Money

By Mona Moussavi, Assistant Editor, Adelphi Books

Officials from India and Iran met last week to discuss how to process oil payments, which have until now been blocked by Western sanctions against Tehran.

Following the agreement of the Geneva interim nuclear deal, which will marginally ease sanctions in exchange for curbs to Iran’s nuclear programme, Tehran has sought to restore limited economic ties with the rest of the world. This is part of what seems to be a wider effort by President Hassan Rouhani to revive Iran’s crippling economy; inflation is higher than 40% and unemployment is spiralling. Undoubtedly, the sanctions relief is more symbolic than substantial: Iran will be able to access oil assets worth US$4.2 billion, from a reported US$100bn total frozen assets abroad.

Banking sanctions, enacted by the United States and the EU, have cut off Iran from major global payment and credit networks. Foreign commercial banks are prohibited from clearing transactions with Iranian banks; legislation requires the US president to ‘severely curtail’ those banks’ US operations if they do. There are exemptions for banks in countries that are ‘significantly reducing’ their oil purchases from Iran, but waivers are re-issued every six months. In March 2012, SWIFT (the Society for Worldwide Interbank Financial Telecommunication), which processes almost all global banking transactions, took the unprecedented move of expelling 30 Iranian banks. 

These measures have considerably impeded Iran’s ability to conduct international trade, as it is increasingly difficult to pay for Iranian exports. Workarounds have been implemented. Iran began accepting payments for its oil in foreign currencies: Chinese renminbi, Indian rupee, Japanese yen and Korean won. Chinese importers began routing renminbi payments through Russian banks that do not operate in the US. A gas-for-gold trade had developed between Iran and Turkey, though additional sanctions mean this is no longer a viable option.  

In the case of India, a little over half of its payments for Iranian oil had been in euros, through Halkbank, a Turkish state-run bank. (The remainder was paid for in rupees through India’s UCO Bank.) In February, however, new sanctions thwarted this channel, because Iran could no longer repatriate revenue from the oil it had been able to sell. 

Consequently, Indian refiners have not yet paid for roughly half of their Iranian oil imports. At the end of November, they ‘owed about US$2.2 billion for partial payments to Iran, on top of about $4 billion lying in Tehran's account with UCO Bank’. As with China, Iran has used some of its rupee funds to buy goods from New Delhi, such as agricultural products, pharmaceuticals and textiles. Such workarounds are far from ideal, however. In October, Iran requested again to use the Halkbank route. India and some of Iran’s other trading partners are awaiting further instruction once the terms of the Geneva deal take effect.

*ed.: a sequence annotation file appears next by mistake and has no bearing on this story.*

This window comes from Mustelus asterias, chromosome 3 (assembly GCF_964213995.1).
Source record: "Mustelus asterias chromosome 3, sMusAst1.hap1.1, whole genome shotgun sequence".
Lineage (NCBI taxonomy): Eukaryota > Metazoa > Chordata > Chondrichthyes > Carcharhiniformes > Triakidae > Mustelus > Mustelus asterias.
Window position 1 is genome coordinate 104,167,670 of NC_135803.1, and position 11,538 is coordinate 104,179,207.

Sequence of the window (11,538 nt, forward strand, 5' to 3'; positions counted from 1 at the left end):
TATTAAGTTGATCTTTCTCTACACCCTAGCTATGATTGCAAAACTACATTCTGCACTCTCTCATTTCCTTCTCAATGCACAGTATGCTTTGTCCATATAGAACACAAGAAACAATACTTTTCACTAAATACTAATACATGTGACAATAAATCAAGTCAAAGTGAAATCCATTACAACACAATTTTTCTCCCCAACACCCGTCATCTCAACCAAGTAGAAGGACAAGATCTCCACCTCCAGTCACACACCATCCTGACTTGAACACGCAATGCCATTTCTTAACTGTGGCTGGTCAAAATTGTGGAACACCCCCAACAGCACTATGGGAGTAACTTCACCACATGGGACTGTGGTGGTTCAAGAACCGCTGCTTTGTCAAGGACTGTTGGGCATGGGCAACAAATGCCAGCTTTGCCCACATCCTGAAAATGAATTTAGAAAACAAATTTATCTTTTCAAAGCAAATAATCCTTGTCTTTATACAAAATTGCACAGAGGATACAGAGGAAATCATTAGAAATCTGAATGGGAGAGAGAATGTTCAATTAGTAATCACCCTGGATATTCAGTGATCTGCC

Facing tough banking sanctions, Iran’s limited alternatives reflect the increasing importance of currencies in geopolitics. A new IISS Adelphi book, The Power of Currencies and Currencies of Power, elaborates on these issues, and examines how the US has deployed the power of the dollar to advance its geopolitical objectives. The volume also analyses the geopolitical implications of other currencies – such as the renminbi – becoming more powerful.

The widespread international use of the dollar, for example, has allowed the US to both better enforce banking sanctions against Iran and to strengthen the effect of those sanctions. As John Williamson explains, ‘any payment in dollars ultimately involves a transfer on the books of the Federal Reserve (unless both the recipient and payer of funds have accounts at the same bank, which is unlikely for international payments). The Federal Reserve can require that any institution for which it does business has to certify that it either has no prohibited ties to Iran or is in receipt of a waiver. The US can also require that an institution that contracts with the Fed impose similar requirements on the clients on behalf of which it is acting.’

Those financial institutions that conduct prohibited transactions face hefty fines: just last week, the Royal Bank of Scotland was fined US$100 million by US regulators for violating sanctions. On Thursday, the Obama administration expanded its list of blacklisted companies and individuals that have evaded sanctions against Tehran.

Limiting access to the US financial system for foreign banks that continue to deal with Iran has much greater sway because the dollar is so widely used in global transactions. On the other hand, if the rupee or renminbi were used more widely internationally, it would be more beneficial for Iran to hold reserves in these currencies; they could be used in Iran’s trade with other countries, weakening the impact of US banking sanctions.  

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